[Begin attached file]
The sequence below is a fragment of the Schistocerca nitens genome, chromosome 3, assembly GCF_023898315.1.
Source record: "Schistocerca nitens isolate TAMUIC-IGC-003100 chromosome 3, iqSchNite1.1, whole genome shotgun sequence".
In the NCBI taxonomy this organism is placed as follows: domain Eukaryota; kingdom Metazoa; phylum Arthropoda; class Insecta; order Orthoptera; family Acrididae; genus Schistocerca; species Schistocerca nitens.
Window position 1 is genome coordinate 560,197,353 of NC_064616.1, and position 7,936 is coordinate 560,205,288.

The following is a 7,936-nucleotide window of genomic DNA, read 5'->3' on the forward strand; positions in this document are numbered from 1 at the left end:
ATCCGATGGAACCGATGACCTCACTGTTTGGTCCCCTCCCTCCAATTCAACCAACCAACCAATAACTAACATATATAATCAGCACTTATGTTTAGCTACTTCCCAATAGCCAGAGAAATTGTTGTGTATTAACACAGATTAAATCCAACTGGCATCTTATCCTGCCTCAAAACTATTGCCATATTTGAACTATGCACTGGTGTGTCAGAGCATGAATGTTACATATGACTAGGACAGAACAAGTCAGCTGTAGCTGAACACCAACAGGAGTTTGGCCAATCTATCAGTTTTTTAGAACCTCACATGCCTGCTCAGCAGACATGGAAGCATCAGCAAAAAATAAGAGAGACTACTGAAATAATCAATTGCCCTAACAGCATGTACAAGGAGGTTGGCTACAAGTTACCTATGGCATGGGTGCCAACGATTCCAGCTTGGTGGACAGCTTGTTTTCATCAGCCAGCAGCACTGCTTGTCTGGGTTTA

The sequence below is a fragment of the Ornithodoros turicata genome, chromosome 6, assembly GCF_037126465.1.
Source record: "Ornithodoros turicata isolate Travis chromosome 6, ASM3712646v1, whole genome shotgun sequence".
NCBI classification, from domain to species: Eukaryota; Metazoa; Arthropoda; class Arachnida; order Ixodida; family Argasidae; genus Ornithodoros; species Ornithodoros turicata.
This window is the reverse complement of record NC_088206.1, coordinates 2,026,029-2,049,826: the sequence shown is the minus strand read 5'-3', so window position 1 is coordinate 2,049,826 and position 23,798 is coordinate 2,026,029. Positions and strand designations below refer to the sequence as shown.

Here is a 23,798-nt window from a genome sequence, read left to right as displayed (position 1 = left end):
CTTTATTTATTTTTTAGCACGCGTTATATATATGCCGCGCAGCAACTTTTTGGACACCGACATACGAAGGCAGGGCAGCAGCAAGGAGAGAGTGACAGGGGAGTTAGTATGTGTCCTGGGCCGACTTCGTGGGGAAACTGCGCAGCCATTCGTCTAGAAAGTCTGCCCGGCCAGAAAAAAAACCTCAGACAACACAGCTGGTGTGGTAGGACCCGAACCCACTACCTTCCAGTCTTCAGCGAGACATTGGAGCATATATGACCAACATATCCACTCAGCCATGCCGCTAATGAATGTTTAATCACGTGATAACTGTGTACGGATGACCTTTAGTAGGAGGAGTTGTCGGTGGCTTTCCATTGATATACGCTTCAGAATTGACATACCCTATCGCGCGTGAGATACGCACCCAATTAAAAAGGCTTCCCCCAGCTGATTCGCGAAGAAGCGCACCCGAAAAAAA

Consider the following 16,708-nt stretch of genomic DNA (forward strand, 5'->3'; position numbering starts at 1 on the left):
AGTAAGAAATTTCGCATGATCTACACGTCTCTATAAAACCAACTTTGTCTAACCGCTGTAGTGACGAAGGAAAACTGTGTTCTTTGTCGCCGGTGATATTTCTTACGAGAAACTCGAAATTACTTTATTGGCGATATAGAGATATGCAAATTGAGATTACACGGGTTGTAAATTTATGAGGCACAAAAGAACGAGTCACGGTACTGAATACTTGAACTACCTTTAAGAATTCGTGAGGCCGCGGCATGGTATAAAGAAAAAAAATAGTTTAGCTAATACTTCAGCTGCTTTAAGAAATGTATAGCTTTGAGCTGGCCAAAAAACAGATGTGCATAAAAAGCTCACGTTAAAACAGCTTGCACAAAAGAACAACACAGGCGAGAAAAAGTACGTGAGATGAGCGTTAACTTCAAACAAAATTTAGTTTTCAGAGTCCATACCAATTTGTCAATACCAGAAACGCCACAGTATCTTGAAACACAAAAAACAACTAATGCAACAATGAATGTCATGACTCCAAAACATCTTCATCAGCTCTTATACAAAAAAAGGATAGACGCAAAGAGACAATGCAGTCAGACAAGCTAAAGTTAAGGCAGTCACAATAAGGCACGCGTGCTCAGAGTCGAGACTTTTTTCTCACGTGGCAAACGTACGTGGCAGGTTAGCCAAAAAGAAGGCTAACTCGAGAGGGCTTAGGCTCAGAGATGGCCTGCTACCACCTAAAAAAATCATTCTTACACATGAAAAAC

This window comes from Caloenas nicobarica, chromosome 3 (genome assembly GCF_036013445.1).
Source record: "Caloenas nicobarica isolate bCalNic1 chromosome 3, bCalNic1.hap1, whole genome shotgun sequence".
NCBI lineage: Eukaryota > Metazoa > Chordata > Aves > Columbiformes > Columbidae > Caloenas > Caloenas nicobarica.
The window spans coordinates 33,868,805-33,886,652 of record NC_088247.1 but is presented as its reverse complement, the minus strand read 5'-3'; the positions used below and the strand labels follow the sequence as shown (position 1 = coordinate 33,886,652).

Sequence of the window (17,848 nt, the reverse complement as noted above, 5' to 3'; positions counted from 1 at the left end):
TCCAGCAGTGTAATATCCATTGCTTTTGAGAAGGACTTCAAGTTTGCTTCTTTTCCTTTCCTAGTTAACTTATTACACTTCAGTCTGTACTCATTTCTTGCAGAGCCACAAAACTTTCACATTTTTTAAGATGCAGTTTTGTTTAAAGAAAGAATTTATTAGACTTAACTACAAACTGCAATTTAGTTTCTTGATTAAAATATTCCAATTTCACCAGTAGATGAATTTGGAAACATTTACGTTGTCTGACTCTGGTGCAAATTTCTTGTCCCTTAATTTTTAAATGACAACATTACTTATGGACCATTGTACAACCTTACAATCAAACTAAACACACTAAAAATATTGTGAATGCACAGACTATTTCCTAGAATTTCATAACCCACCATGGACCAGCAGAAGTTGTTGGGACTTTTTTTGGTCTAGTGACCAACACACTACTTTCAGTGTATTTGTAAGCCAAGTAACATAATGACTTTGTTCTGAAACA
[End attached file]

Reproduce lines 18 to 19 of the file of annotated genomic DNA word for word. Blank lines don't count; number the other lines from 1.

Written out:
The window spans coordinates 33,868,805-33,886,652 of record NC_088247.1 but is presented as its reverse complement, the minus strand read 5'-3'; the positions used below and the strand labels follow the sequence as shown (position 1 = coordinate 33,886,652).

Sequence of the window (17,848 nt, the reverse complement as noted above, 5' to 3'; positions counted from 1 at the left end):